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Northwestern University

Patent and Invention Policy

PATENT & INVENTION Policy document

Background

The patent and invention policy at Northwestern University largely stems from the Bayh-Dole Act, also known as the Government Patent Policy Act of 1980, which was enacted largely to stimulate economic and entrepreneurial activity by promoting the commercialization of inventions stemming from federally funded research.  Specifically, the provisions of the Bayh-Dole Act allow universities to retain ownership of as well as manage the patenting and licensing for those inventions.  (See below for an excerpt of this legislation.)  Further, the university is mandated to comply with the sponsored research specifications by the government, industry partners or non-profit entities that require the reporting of innovations.

Northwestern Policy

Northwestern University seeks to incentivize inventors—faculty, staff and students--and the commercialization of university innovations while continuing to invest in future research that builds the pipeline of inventions.  Our patent policy defines the covered inventors and details of the intellectual property and provides the structure by which we support the life cycle of novel ideas/technologies (patent prosecution, licenses, distribution of royalties, etc.).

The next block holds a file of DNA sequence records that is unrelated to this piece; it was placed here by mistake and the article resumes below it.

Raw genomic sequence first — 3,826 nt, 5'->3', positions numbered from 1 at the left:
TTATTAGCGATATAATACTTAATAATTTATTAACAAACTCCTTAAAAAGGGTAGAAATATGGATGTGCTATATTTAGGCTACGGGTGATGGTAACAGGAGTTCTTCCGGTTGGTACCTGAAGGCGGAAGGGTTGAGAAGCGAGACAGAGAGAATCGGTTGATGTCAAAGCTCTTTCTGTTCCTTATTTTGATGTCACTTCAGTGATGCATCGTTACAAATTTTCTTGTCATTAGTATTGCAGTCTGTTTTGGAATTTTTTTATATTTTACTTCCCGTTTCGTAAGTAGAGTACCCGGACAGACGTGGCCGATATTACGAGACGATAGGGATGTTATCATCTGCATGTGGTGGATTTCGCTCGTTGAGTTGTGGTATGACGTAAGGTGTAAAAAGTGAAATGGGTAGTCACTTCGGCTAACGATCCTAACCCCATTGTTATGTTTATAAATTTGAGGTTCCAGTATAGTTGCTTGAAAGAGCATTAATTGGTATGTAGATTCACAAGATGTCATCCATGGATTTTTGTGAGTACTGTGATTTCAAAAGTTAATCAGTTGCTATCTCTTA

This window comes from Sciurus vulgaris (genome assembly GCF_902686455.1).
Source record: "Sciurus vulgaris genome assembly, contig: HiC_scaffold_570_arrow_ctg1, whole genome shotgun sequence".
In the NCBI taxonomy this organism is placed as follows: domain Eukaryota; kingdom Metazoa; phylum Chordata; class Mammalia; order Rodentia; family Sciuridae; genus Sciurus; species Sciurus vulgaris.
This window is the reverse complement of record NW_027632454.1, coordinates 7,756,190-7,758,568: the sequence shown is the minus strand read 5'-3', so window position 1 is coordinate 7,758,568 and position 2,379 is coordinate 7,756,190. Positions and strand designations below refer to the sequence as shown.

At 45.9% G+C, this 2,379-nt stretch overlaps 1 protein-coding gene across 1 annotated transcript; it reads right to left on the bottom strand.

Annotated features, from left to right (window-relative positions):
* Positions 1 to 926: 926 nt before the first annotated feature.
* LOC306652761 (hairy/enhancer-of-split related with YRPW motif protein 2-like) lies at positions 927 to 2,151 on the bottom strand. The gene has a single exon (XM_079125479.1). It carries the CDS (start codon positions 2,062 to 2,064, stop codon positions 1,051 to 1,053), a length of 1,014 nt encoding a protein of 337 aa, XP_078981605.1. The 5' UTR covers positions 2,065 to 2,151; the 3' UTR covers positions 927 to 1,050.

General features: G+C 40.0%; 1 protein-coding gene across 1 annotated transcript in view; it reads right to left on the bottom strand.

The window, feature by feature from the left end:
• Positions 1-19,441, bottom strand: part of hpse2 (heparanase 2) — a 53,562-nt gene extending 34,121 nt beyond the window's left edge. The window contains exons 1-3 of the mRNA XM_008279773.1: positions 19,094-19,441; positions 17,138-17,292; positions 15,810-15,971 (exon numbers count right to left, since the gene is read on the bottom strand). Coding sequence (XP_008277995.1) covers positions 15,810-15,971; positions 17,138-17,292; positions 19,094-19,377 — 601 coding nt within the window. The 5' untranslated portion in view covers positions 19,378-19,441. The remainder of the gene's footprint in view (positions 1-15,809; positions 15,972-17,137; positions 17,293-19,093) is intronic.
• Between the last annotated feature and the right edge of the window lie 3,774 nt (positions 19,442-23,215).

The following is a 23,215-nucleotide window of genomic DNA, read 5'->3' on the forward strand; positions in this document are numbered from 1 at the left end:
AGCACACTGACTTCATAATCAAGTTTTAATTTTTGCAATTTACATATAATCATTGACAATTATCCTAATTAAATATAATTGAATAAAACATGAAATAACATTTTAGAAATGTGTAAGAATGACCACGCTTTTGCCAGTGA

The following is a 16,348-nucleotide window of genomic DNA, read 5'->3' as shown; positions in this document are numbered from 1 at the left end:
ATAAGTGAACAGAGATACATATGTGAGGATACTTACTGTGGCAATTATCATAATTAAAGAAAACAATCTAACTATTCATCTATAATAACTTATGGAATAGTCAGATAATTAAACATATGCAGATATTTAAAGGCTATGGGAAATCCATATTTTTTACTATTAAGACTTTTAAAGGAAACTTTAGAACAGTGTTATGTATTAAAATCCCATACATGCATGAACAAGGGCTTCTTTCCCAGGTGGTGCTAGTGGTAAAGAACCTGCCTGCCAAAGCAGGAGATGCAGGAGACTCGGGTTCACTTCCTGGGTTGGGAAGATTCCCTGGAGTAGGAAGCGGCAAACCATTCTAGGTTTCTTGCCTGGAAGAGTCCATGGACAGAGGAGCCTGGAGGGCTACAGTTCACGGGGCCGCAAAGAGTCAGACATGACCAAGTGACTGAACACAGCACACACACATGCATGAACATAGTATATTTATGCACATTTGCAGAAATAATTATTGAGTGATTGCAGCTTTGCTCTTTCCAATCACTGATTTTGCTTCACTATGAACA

Bayh-Dole Act (35 U.S.C. §§ 200-212) Excerpt

The Bayh-Dole Act specifically states that it is the policy and objective of the Congress to use the patent system to:

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